Top 5 Favorite Resources for Teaching English Language Learners

If I could only use 5 resources when planning and teaching my English language learners, what would those be? Easy! These 5 are definitely ones that I would not want to do without...

Setting Reading Goals with English Language Learners

Do you need to set a reading goal for your "newcomers," aka, beginning English language learners, that measures a certain level of growth by the end of the school year? Some teachers, if not most, are asked to create SMARTR goals for student progress: S=Specific, M=Measurable, A=Attainable, R=Relevant, T=Time-bound. So, what is a realistic amount of growth for students who have not yet acquired basic communication or literacy skills in English? And what can we do to maximize their growth?

Teach Reading Comprehension Skills Using Short Films

I love using short films to teach reading comprehension skills, and my students love watching them!

Why do I love using them?
Show a short film and students are engaged! Visual learners and students who typically struggle with reading comprehension, including English language learners (ELLs), have greater success practicing comprehension skills with shorts. Most shorts do not have dialogue, they're all action. My students, regardless of their level of language proficiency, "get" the lesson more easily because the shorts are visual.

K.I.M. - A Highly Effective Strategy to Build Vocabulary Across Any Content Area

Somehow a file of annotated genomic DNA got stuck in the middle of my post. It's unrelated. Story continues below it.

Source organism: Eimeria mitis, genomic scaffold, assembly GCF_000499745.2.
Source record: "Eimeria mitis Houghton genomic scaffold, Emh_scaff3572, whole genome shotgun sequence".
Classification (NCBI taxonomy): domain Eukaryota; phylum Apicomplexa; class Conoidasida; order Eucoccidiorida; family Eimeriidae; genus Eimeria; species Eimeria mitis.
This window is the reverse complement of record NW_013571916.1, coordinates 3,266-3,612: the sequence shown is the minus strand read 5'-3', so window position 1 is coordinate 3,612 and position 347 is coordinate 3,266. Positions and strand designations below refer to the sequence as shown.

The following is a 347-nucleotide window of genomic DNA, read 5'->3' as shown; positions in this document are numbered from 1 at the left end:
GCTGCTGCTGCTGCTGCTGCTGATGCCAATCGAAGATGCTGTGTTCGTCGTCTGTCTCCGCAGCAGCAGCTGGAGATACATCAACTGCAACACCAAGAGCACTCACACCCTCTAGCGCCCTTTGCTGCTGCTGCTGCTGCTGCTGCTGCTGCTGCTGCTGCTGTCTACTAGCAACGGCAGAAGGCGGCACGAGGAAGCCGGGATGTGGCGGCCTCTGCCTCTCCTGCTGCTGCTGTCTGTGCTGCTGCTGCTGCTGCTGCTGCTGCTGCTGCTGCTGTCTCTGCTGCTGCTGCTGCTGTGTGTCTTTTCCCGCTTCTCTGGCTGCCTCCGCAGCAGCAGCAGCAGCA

In my last post, I shared briefly about a strategy that I use to build vocabulary for my beginning English Language Learners (ELLs) called the K.I.M. Strategy. Today I want to share with you in more detail about what this strategy is, why I use it, and how I differentiate it to meet the needs of ALL students.

The K.I.M. Strategy is a low prep, high yield strategy that supports ALL levels of learners across ALL content areas. Now, you can't get much better than that!

Small Group Work with Beginning English Language Learners

As an ESL teacher, I often hear from classroom teachers that they don't always know where to start when it comes to working with beginning English language learners (ELLs), or newcomers, in small guided reading groups. In this post I'll share a typical "guided reading" lesson that I would give to my beginning ELLs, as well as a glance of at what a typical week would look like.

Classroom Organization: Setting Up a Guided Reading Binder

Hello!  This summer has flown by, and the countdown for going back to school is on!!  In just under a week I official go back, but I know that many teachers have already been back for several weeks.

One of the first items on my to-do list is to set up my guided reading binder. I thought I'd share with you how I do that, in case you find it helpful in setting up your own.

Guided reading is such an important part of the day. That's when we meet with our small groups and target their reading instruction. There's nothing more important than teaching our students how to read, or how to become stronger readers. And let's face it, there is a LOT of organizing involved with guided reading! We need to know our kids' reading levels. We need to know their strengths and weaknesses. We need to keep track of  their progress (data!). We need to have a weekly schedule. We need to make lesson plans!  And more!  Here's how I keep all of that organized...

"Reading is Thinking" - A Carousel Activity

This is one of my all-time favorite activities to do with my students!  It's a "Reading is Thinking" carousel activity and students love it. ("Carousel" because students are moving in a circular pattern from, in this case,  poster to poster.) I like to save this one for the end of the year, you know...when testing is done, summer is looming over our shoulders and the kids are going a bit stir crazy.  The best part about this activity... it's SILENT!